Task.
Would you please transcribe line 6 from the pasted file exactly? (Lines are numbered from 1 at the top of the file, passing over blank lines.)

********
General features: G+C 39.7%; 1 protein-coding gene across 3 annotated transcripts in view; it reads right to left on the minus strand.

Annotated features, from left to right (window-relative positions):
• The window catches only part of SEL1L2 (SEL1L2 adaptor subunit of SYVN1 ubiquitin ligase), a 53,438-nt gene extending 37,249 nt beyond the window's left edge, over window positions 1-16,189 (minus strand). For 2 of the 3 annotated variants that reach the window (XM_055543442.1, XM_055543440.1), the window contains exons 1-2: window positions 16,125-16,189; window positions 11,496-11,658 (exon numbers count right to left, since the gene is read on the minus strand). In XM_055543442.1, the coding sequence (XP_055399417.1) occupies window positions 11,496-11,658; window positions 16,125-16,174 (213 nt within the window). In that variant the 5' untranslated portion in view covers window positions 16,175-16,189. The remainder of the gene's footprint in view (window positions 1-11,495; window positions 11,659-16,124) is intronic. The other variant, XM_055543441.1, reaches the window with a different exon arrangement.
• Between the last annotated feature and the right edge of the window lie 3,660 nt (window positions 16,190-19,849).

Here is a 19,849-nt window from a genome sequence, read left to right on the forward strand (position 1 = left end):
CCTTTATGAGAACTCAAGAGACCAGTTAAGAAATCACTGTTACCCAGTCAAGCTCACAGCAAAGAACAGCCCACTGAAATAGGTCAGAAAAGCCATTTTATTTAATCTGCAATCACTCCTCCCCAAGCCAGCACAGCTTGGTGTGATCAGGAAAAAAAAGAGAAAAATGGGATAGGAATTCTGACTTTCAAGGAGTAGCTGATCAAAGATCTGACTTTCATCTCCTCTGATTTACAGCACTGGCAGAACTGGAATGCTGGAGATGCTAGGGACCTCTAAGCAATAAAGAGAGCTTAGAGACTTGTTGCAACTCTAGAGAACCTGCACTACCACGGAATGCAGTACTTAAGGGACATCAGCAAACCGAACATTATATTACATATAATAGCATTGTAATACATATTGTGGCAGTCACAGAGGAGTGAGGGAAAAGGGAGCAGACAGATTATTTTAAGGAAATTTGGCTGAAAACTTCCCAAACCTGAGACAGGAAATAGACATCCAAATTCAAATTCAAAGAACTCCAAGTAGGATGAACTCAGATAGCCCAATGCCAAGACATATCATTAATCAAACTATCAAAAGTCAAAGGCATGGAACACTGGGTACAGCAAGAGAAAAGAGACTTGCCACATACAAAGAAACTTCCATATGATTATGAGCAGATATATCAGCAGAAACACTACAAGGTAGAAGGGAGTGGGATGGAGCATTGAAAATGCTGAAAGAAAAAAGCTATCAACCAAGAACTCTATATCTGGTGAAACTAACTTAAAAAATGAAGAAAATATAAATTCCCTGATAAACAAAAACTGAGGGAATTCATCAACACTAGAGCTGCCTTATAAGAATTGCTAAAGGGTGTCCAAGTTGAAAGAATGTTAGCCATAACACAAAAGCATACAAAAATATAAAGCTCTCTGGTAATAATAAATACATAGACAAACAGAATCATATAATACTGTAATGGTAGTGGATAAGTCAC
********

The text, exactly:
CCTTTATGAGAACTCAAGAGACCAGTTAAGAAATCACTGTTACCCAGTCAAGCTCACAGCAAAGAACAGCCCACTGAAATAGGTCAGAAAAGCCATTTTATTTAATCTGCAATCACTCCTCCCCAAGCCAGCACAGCTTGGTGTGATCAGGAAAAAAAAGAGAAAAATGGGATAGGAATTCTGACTTTCAAGGAGTAGCTGATCAAAGATCTGACTTTCATCTCCTCTGATTTACAGCACTGGCAGAACTGGAATGCTGGAGATGCTAGGGACCTCTAAGCAATAAAGAGAGCTTAGAGACTTGTTGCAACTCTAGAGAACCTGCACTACCACGGAATGCAGTACTTAAGGGACATCAGCAAACCGAACATTATATTACATATAATAGCATTGTAATACATATTGTGGCAGTCACAGAGGAGTGAGGGAAAAGGGAGCAGACAGATTATTTTAAGGAAATTTGGCTGAAAACTTCCCAAACCTGAGACAGGAAATAGACATCCAAATTCAAATTCAAAGAACTCCAAGTAGGATGAACTCAGATAGCCCAATGCCAAGACATATCATTAATCAAACTATCAAAAGTCAAAGGCATGGAACACTGGGTACAGCAAGAGAAAAGAGACTTGCCACATACAAAGAAACTTCCATATGATTATGAGCAGATATATCAGCAGAAACACTACAAGGTAGAAGGGAGTGGGATGGAGCATTGAAAATGCTGAAAGAAAAAAGCTATCAACCAAGAACTCTATATCTGGTGAAACTAACTTAAAAAATGAAGAAAATATAAATTCCCTGATAAACAAAAACTGAGGGAATTCATCAACACTAGAGCTGCCTTATAAGAATTGCTAAAGGGTGTCCAAGTTGAAAGAATGTTAGCCATAACACAAAAGCATACAAAAATATAAAGCTCTCTGGTAATAATAAATACATAGACAAACAGAATCATATAATACTGTAATGGTAGTGGATAAGTCAC